Another problem with the state (either ultra-minimal or minimal) is that the people not joining don't want to join. This seems obvious, but if the state solidifies its ability to use force over the people that don't want to join, that is infringing on their rights, and giving them the protection of that very state is a slap in the face, even free of charge. Clearly if people aren't joining an agency with that kind of dominance at least one person doesn't agree with their methods (presumably Anarchists), not just the price. So what Nozick is offering is compensation via the very thing that person is disagreeing with. This seems counterproductive if one cares about non-interference (pgs. 54-58).

Why have a state at all? In the concept of the DPA one might have more choice to get out of the area of the DPA than the monopoly of force in the state designs. There might, and Nozick notes this point (pg. 54), be a separate territory for the individuals outside the DPA. They could promote their own laws and practices and the clients who tread on their ground might then be subject to those laws, like someone leaving America for another land. This choice might make both mutually better, in that, if a client doesn't like the way the DPA is treating them they could have an option of escape, or vice versa, if it is chaotic in the open territory one could chose then to pay into the DPA for protection. They might both, in the market style, compete for people. The DPA would be interested in the money coming in, and the open territory might want extra hands for protection from the DPA or their clients. Although this option still wouldn't get rid of the interference with DPA on its own clients it might improve the options at least. You would at least have the option to leave if you didn't like the states interference in your affairs. There is something inherently bad about monopolies that I don't think Nozick is seriously dealing with enough. He claims that the best way to develop a system is by the "invisible hand" model, but we have seen in the economy's of the world that monopolies are a big problem and were then regulated based on the problems of totalitarian-like control they had. This is his model for the state, and if he wanted the "invisible hand" like Adam Smith laid it out it would rest on competition, not a monopoly (pgs. 18-22).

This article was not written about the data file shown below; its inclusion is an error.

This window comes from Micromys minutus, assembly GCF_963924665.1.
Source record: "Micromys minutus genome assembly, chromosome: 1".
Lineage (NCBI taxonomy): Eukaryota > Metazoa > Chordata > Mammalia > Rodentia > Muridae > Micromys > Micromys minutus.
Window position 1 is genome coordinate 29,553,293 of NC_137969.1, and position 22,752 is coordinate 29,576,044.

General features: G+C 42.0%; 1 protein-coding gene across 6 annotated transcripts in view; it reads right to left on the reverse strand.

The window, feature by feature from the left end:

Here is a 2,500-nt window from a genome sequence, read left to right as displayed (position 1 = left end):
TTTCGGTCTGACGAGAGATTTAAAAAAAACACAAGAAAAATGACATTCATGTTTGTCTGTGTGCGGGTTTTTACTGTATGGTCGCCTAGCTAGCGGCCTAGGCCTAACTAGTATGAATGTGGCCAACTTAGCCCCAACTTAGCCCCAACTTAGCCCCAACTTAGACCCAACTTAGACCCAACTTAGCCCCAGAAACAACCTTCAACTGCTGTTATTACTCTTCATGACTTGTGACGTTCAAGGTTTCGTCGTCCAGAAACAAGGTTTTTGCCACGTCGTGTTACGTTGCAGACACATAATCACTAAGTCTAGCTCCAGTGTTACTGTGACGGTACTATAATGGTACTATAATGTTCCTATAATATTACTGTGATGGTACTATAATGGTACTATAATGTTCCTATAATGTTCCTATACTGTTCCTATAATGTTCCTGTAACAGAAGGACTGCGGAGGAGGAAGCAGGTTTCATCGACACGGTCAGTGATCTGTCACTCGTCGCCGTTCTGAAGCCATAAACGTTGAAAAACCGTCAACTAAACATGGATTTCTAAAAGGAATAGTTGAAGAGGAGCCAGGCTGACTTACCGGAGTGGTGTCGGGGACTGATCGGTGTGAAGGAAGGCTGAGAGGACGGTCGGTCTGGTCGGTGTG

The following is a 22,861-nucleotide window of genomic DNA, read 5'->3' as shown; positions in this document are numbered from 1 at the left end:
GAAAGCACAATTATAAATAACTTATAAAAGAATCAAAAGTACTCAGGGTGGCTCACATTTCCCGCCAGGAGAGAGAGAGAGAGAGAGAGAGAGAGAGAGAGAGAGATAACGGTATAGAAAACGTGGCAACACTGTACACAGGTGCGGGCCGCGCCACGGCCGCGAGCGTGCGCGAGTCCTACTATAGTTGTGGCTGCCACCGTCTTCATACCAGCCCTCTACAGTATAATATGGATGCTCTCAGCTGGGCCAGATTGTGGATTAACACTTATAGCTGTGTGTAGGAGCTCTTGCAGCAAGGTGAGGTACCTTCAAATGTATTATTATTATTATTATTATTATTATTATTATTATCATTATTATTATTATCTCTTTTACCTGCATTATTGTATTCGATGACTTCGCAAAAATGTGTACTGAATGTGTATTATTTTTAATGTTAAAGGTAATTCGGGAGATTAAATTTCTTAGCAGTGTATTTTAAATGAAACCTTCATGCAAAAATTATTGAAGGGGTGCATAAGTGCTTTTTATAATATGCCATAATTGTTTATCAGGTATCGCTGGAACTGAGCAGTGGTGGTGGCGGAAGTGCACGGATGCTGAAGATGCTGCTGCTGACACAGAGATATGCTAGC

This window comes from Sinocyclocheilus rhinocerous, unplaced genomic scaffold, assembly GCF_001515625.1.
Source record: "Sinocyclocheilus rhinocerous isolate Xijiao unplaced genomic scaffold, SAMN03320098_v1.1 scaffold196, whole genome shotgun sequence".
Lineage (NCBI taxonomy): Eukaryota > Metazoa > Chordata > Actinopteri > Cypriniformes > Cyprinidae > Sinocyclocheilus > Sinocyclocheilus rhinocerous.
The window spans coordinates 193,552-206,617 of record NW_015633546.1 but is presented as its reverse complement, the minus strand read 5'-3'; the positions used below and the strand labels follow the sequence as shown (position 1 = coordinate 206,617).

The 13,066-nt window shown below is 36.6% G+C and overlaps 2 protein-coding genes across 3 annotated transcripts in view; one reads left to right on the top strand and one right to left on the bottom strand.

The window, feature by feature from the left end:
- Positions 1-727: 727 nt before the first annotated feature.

So why even have a Dominant Protection Association? Why not have more than a few options that compete over your business? Nozick argues that they would quarrel over clients' disputes and one would inevitably defeat the other, or they would combine to create a larger one that could deal with more clients. What he fails to consider here is that the rotation of methodology for business (like Cell-phone companies right now) is what keeps many companies in the same market without losing all of their business. One company (A) would have certain rules and another (B) would have theirs, but if one (A) was losing their business to another (B) that had a certain rule that was different, the group losing business (A) would probably change or adapt to a different method in order to keep their business. For example, when ending your contract with a cell-phone company the best deal is usually to switch companies because they offer free phones or a discount for signing their contract. This is not unfounded since this is constant in our economy, and we are talking about businesses of security at this point, not a state. Nozick assumes a warring state of affairs between these groups and that is possible, but not necessary. It could be, and I believe would be, much more like our economy, since we are talking about monetary exchanges from client to Association. These groups, again, might have similar problems with enforcement and coercion of the innocent, but this system would allow the innocent to switch if it became a problem for them. I could see an issue with people switching after committing a crime in one group and going to another, but that could only last so long before they were caught. They would all have a record of this person and they would strip him/her of protection once they found out.